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HeadWay, Issue #013 -- The gluten goblin
August 21, 2004
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In this month's issue:
The gluten goblin
Say what?! That dizzy feeling!
The gluten goblinOne thing that is important to readers of HeadWay is learning about migraine triggers. (I know because some of you have started dropping by the HeadWay mailroom with your opinions! Thanks for your feedback. To visit click the link at the bottom of the HeadWay page – your password is nomoache) One trigger which is often missed is gluten.
Gluten intolerance, also known as Celiac Disease, is an immune system disorder which seems to have a genetic cause. People with the disease (and there are millions) find that foods containing gluten damage the small intestine, often causing symptoms such as diarrhea and weight loss. Gluten is a protein found in wheat, rye, oats and barley.
Celiac and migraine
Gradually, we've been learning about the link between gluten intolerance and migraine. In 2001, an article in Neurology described a study in which 10 patients with chronic headache were found to be sensitive to gluten. In April 2003, a study in the American Journal of Gastroenterology showed that 4.4% of migraineurs had Celiac Disease (see this article). That may not sound like much, but that's from 4x to 10x the general population! We await larger studies, but it seems clear that many people with migraine are actually gluten intolerant, and could virtually eliminate the pain by cutting out gluten from their diets.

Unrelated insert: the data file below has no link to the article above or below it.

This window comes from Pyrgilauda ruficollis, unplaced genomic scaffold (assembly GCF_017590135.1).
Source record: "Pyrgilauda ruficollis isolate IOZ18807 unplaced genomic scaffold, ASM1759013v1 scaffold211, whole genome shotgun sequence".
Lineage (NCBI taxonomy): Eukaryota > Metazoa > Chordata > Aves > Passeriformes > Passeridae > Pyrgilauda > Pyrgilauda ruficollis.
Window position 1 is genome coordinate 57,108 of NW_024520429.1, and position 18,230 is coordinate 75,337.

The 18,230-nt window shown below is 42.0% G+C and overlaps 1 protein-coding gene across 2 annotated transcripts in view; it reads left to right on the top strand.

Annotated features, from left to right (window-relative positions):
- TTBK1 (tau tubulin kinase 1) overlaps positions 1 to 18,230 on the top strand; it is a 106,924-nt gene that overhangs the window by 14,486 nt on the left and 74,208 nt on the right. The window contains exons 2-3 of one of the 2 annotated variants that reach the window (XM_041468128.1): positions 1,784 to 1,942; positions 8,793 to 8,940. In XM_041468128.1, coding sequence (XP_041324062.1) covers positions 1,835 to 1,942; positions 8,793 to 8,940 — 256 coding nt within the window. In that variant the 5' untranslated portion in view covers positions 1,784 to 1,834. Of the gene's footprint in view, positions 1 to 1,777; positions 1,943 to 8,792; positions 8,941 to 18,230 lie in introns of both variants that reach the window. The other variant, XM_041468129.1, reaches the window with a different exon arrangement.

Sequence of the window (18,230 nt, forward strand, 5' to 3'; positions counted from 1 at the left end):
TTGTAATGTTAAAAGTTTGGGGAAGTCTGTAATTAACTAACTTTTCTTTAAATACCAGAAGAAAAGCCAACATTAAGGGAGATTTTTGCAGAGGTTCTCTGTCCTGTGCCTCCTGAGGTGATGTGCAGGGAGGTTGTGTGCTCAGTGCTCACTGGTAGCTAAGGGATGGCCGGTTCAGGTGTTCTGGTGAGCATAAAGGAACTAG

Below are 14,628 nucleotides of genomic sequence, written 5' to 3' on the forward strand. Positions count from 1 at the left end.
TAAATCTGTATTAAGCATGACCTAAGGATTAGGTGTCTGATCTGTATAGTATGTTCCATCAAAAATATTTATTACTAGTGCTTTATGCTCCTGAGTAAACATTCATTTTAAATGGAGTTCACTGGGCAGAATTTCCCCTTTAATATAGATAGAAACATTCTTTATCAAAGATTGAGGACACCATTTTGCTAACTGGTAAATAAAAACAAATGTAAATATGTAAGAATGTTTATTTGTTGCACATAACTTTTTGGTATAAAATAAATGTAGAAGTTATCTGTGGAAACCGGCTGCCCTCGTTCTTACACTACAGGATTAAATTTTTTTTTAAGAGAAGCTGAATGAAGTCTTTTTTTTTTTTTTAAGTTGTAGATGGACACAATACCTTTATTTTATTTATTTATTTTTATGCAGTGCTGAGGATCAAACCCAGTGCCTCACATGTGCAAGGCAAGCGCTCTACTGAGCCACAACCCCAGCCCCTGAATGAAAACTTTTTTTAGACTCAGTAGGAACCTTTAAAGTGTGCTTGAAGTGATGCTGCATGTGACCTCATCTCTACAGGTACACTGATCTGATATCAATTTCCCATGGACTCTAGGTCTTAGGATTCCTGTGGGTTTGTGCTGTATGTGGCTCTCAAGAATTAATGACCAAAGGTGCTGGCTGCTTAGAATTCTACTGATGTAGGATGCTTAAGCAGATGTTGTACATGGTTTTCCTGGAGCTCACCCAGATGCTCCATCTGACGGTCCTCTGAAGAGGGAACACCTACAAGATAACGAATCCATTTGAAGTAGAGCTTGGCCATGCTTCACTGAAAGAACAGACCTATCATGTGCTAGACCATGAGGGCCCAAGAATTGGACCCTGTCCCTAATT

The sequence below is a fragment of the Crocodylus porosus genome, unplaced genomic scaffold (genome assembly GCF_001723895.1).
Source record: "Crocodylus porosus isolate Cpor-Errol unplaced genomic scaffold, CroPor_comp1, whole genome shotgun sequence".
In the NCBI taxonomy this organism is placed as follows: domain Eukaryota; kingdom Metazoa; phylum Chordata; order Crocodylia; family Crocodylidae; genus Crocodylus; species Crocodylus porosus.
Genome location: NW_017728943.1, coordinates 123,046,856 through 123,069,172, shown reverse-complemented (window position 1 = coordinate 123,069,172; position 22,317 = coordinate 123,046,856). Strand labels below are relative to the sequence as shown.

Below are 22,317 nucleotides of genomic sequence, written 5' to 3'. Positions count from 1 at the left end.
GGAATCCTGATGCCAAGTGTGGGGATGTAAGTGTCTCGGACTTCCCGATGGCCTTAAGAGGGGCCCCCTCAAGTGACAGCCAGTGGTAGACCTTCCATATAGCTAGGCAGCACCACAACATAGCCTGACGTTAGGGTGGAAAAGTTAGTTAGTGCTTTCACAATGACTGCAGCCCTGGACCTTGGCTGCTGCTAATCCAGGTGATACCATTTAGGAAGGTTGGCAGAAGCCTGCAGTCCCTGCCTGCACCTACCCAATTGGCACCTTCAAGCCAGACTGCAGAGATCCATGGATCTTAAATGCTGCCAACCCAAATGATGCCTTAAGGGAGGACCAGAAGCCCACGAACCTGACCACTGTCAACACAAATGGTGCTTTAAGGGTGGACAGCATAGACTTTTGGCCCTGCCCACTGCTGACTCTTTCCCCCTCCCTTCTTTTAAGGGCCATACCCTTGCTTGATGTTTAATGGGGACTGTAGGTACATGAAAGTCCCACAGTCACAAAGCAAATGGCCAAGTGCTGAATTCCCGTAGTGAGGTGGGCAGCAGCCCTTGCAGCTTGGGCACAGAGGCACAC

So what do I do?
Easier said than done, right? Well, first of all, one of the reasons I'm writing about this is that there's a new test out for the disease. Your doctor can now give you a blood test to check for certain abnormalities. If it looks likely that you have the disease, you may go on for further testing. Your other option is, of course, to cut out all gluten from your diet. Because this is so difficult for most of us, it's probably wise to talk to your doctor first. However, remember that diagnosis is still not an exact science – make sure you do your homework and have a doctor who will listen to you. I look forward to hearing some success stories!
For more on celiac disease...
Celiac Sprue Association
WebMD on Celiac
Topamax revisitedAbout a year ago I wrote to you about Topamax, which is the brand name for topiramate. Topamax is one of those antiseizure medications that many doctors also prescribe for migraine. Americans were happy to see Topamax officially recognized by the FDA as a migraine treatment this summer.
As far as anti seizure medications go, Topamax is popular because, rather than causing weight gain as many do, it may actually help you lose weight. Now new research has just come out telling us that topamax may reduce cravings for alcohol (another potential migraine trigger) in alcoholics. Is there anything this drug can't do?
Before you go running out to the pharmacy, remember that topamax is still a very powerful drug that should not be your first choice in treatment. For more on topiramate, read the article online here.
Say what?! That dizzy feelingThe definition of the month - Basilar migraine: A migraine thought to be related to the narrowing of the basilar artery. Symptoms include dizzyness, faintness, double vision and poor coordination.
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